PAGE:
Theater Review: 'Avenue Q' stares down our destinies with smirk
October 13, 2012
An interesting dynamic forms when college students flock to see a show that features songs with titles such as “What Do You Do With a B.A. in English?” and “I Wish I Could Go Back to College.” Our willingness – even desire – to witness a puppet-driven telling of our own forthcoming doom would seem strange if not for the fact that we’re actually supposed to laugh at it. The miracle of “Avenue Q” is that by framing the financial struggles, vocational hopelessness and overarching difficulty of post-college subsistence in the starkest of terms, it allows us to feel kind of okay with them. And ever the overachiever, it manages to impart a few lessons on racism, homosexuality and schadenfreude along the way.
Case in point: It’s a really good thing Northwestern’s Arts Alliance and producer Dylan Pager did this show. Under the capable direction of Zoe Maltby, who works wonders with the tight quarters of the Shanley Pavilion, this “Q” is funny, inventive and most vitally, filled with pathos. The puppets are a joy to behold, but the actors who maneuver them are far more startling: They’re feeling everything their characters are. Jonny Stein creates a relatable protagonist in wide-eyed graduate Princeton; we share his pain as he finds himself besieged by the unexpected challenges of adulthood. Pat Beecher, in the role of Nicky, pulls off a flawless impersonation of Ernie from "Sesame Street," and the humans of the cast – Japanese stereotype Christmas Eve (Daphne Kim), failed comedian Brian (Jordan Johnson), and former child star/Avenue Q landlord Gary Coleman (Drew Tildon) – lend frequently hysterical support.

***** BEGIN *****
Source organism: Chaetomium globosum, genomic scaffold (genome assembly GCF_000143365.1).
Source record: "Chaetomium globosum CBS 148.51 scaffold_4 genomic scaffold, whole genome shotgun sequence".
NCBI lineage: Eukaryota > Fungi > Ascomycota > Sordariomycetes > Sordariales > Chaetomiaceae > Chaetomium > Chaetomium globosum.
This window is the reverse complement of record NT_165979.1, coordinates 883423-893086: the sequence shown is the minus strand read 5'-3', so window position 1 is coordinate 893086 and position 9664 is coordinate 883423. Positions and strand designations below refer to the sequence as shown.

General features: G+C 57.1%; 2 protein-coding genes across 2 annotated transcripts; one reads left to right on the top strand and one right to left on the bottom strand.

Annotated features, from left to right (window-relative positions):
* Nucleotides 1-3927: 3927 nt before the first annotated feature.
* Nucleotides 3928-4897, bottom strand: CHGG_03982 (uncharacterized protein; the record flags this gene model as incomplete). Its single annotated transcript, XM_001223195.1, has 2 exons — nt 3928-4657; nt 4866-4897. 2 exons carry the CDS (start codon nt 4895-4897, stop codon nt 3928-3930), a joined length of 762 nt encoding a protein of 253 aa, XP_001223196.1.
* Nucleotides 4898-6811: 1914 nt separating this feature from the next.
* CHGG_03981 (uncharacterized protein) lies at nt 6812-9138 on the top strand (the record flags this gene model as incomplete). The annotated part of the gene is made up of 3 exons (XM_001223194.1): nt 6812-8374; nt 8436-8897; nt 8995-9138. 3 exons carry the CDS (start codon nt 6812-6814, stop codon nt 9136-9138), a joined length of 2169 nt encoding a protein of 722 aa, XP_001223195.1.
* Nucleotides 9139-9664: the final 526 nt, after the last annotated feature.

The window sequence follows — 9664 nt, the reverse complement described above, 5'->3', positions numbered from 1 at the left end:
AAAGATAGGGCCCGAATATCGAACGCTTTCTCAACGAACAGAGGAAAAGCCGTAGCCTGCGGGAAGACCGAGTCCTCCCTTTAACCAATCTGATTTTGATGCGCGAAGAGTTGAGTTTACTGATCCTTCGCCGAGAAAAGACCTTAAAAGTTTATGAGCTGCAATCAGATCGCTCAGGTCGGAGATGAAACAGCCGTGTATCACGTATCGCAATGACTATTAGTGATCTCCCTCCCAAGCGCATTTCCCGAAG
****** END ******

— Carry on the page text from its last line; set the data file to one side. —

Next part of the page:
I do have to single out three particular performances. Scott Wolf, wild behind the eyes, is hilarious in the role of the porn-addicted Trekkie Monster. Jack Mitchell, as the closeted gay Republican Rod, is sympathetic in totally unexpected ways. He’s also manically funny, never more so than in the painful number “My Girlfriend, Who Lives in Canada.” But most remarkable is Amelia Hefferon, who, with her sad Amy Sedaris-like smile, is nothing short of outstanding as Princeton’s big-dreaming romantic opposite Kate Monster. If it’s difficult to imagine how a character named Kate Monster could very nearly rip out your heartstrings, that’s because few actresses could pull such a feat. Hefferon does, however, and she’s as good as anyone in the Broadway cast.
The puppets and costumes themselves look terrific, as does the scene design by Jack Eidson. It should be noted: “Avenue Q,” with its spatial constraints and dangerous potential to turn plainly cartoonish, is not an easy show to do. The cast and crew have done some exceptional work here, ensuring that the production feels as professional as it is entertaining. Despite its tough realities and vulgar exterior, “Q” is a deeply heartfelt show, and the company at Arts Alliance has done a beautiful job of piecing together its many ingredients. That it’s staged on a college campus – the very precursor to the chapter of life it depicts – gives this iteration a brilliant little twist.